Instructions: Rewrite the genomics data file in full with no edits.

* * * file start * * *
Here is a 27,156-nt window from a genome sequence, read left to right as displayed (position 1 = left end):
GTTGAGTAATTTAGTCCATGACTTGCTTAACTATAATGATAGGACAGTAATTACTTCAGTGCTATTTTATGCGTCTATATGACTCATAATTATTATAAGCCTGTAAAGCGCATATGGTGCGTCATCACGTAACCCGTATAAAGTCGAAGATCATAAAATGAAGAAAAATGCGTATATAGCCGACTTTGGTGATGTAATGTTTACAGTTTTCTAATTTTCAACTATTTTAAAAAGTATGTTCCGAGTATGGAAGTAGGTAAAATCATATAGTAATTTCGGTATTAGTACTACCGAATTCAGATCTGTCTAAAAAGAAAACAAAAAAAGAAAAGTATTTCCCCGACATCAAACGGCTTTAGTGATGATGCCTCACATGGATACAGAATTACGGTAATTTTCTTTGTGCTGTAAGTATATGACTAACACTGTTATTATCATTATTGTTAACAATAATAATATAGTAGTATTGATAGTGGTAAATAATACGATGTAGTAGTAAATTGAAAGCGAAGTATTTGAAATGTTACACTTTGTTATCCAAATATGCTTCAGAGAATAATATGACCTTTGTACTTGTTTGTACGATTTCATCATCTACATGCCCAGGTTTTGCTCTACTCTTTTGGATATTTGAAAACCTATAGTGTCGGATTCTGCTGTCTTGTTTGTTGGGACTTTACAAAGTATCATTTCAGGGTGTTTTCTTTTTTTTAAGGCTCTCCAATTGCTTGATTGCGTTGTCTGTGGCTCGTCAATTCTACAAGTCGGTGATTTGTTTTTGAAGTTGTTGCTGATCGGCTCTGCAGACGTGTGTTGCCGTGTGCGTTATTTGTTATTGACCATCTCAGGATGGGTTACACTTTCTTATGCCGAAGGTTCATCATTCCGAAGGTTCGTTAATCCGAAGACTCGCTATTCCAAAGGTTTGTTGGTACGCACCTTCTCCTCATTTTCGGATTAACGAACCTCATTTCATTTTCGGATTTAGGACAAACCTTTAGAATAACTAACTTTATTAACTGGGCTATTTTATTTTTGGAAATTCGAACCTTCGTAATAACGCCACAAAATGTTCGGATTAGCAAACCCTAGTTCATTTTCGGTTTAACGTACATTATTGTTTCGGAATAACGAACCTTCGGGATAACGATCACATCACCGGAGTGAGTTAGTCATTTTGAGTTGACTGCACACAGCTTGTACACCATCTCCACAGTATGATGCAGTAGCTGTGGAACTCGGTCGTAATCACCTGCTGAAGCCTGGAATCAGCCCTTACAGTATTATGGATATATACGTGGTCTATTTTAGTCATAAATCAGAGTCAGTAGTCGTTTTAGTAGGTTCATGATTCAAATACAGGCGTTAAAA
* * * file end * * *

Here is a 27,156-nt window from a genome sequence, read left to right as displayed (position 1 = left end):
GTTGAGTAATTTAGTCCATGACTTGCTTAACTATAATGATAGGACAGTAATTACTTCAGTGCTATTTTATGCGTCTATATGACTCATAATTATTATAAGCCTGTAAAGCGCATATGGTGCGTCATCACGTAACCCGTATAAAGTCGAAGATCATAAAATGAAGAAAAATGCGTATATAGCCGACTTTGGTGATGTAATGTTTACAGTTTTCTAATTTTCAACTATTTTAAAAAGTATGTTCCGAGTATGGAAGTAGGTAAAATCATATAGTAATTTCGGTATTAGTACTACCGAATTCAGATCTGTCTAAAAAGAAAACAAAAAAAGAAAAGTATTTCCCCGACATCAAACGGCTTTAGTGATGATGCCTCACATGGATACAGAATTACGGTAATTTTCTTTGTGCTGTAAGTATATGACTAACACTGTTATTATCATTATTGTTAACAATAATAATATAGTAGTATTGATAGTGGTAAATAATACGATGTAGTAGTAAATTGAAAGCGAAGTATTTGAAATGTTACACTTTGTTATCCAAATATGCTTCAGAGAATAATATGACCTTTGTACTTGTTTGTACGATTTCATCATCTACATGCCCAGGTTTTGCTCTACTCTTTTGGATATTTGAAAACCTATAGTGTCGGATTCTGCTGTCTTGTTTGTTGGGACTTTACAAAGTATCATTTCAGGGTGTTTTCTTTTTTTTAAGGCTCTCCAATTGCTTGATTGCGTTGTCTGTGGCTCGTCAATTCTACAAGTCGGTGATTTGTTTTTGAAGTTGTTGCTGATCGGCTCTGCAGACGTGTGTTGCCGTGTGCGTTATTTGTTATTGACCATCTCAGGATGGGTTACACTTTCTTATGCCGAAGGTTCATCATTCCGAAGGTTCGTTAATCCGAAGACTCGCTATTCCAAAGGTTTGTTGGTACGCACCTTCTCCTCATTTTCGGATTAACGAACCTCATTTCATTTTCGGATTTAGGACAAACCTTTAGAATAACTAACTTTATTAACTGGGCTATTTTATTTTTGGAAATTCGAACCTTCGTAATAACGCCACAAAATGTTCGGATTAGCAAACCCTAGTTCATTTTCGGTTTAACGTACATTATTGTTTCGGAATAACGAACCTTCGGGATAACGATCACATCACCGGAGTGAGTTAGTCATTTTGAGTTGACTGCACACAGCTTGTACACCATCTCCACAGTATGATGCAGTAGCTGTGGAACTCGGTCGTAATCACCTGCTGAAGCCTGGAATCAGCCCTTACAGTATTATGGATATATACGTGGTCTATTTTAGTCATAAATCAGAGTCAGTAGTCGTTTTAGTAGGTTCATGATTCAAATACAGGCGTTAAAA